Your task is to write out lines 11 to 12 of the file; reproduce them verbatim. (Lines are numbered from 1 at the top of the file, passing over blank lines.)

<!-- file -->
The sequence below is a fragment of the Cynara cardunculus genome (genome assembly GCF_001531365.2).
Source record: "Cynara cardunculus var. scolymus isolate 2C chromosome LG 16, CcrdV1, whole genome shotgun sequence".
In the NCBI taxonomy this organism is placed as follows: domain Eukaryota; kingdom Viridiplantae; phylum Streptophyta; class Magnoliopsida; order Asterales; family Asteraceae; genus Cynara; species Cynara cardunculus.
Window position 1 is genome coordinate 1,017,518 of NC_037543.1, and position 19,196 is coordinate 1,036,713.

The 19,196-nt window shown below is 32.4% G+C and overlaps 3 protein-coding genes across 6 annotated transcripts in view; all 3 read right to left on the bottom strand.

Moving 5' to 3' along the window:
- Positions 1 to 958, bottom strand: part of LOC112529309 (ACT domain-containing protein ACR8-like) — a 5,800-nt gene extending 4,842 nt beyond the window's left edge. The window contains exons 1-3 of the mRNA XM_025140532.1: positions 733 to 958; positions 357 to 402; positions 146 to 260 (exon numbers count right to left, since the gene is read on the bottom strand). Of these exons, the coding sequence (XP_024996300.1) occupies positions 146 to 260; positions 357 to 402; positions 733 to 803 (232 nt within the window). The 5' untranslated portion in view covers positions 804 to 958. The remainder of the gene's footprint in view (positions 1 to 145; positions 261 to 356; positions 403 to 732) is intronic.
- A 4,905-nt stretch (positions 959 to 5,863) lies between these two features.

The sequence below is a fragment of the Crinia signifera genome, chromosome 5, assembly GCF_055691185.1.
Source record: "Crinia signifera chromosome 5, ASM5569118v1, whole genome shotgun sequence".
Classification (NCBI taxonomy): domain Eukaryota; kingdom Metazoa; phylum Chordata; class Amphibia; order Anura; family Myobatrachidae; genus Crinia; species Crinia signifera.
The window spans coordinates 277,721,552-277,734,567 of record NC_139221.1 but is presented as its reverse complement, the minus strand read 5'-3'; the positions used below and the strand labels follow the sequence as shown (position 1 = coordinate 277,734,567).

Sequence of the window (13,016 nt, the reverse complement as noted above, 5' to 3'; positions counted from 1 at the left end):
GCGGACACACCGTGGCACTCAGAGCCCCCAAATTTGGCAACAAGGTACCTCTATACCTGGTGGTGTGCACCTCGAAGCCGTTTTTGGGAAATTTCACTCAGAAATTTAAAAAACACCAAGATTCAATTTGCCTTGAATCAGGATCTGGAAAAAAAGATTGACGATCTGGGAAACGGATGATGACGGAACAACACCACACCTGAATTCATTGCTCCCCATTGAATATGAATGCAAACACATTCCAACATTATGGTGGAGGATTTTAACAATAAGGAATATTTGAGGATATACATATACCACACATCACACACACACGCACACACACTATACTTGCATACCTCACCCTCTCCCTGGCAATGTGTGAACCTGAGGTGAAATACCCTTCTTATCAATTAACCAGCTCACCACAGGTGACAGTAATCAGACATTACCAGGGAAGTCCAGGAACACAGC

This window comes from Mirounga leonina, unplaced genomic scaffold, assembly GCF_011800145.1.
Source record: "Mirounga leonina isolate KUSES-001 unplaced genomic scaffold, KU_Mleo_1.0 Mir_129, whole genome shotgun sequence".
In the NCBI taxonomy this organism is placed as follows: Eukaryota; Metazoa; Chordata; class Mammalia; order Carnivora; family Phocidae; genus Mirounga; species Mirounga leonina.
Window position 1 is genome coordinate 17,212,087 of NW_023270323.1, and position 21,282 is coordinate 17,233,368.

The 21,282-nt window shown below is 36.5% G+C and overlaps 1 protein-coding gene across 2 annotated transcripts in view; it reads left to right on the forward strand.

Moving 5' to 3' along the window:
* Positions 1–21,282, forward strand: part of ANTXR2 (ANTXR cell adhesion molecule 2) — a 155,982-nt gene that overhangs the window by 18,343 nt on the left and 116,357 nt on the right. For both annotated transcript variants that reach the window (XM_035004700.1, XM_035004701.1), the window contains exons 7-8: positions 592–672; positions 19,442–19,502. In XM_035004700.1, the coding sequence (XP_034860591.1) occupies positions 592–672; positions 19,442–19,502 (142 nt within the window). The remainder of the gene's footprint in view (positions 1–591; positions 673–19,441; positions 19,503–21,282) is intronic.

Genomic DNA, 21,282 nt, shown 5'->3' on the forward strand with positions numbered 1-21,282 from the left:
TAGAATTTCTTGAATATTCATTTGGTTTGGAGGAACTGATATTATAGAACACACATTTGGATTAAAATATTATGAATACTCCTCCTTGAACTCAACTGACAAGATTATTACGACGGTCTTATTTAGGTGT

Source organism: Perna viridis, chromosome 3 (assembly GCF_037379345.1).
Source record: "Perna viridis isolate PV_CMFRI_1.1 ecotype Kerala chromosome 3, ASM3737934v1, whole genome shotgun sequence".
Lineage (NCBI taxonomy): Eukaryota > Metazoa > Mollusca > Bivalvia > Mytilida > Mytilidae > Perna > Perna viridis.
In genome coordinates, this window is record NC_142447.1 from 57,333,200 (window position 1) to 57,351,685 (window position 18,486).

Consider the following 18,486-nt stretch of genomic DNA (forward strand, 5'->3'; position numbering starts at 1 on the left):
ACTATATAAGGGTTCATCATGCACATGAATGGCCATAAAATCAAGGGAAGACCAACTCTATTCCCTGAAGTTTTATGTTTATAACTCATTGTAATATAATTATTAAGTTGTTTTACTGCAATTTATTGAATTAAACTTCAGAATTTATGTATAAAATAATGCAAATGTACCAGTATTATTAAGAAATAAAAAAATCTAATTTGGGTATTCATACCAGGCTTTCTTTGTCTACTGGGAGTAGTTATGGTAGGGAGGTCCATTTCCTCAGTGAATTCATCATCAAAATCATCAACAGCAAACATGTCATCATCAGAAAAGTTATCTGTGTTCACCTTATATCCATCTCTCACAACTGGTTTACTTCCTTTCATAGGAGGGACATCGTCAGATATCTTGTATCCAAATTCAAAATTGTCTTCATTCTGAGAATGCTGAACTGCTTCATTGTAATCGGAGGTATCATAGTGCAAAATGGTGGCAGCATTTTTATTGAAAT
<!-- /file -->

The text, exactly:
Classification (NCBI taxonomy): domain Eukaryota; kingdom Metazoa; phylum Chordata; class Amphibia; order Anura; family Myobatrachidae; genus Crinia; species Crinia signifera.
The window spans coordinates 277,721,552-277,734,567 of record NC_139221.1 but is presented as its reverse complement, the minus strand read 5'-3'; the positions used below and the strand labels follow the sequence as shown (position 1 = coordinate 277,734,567).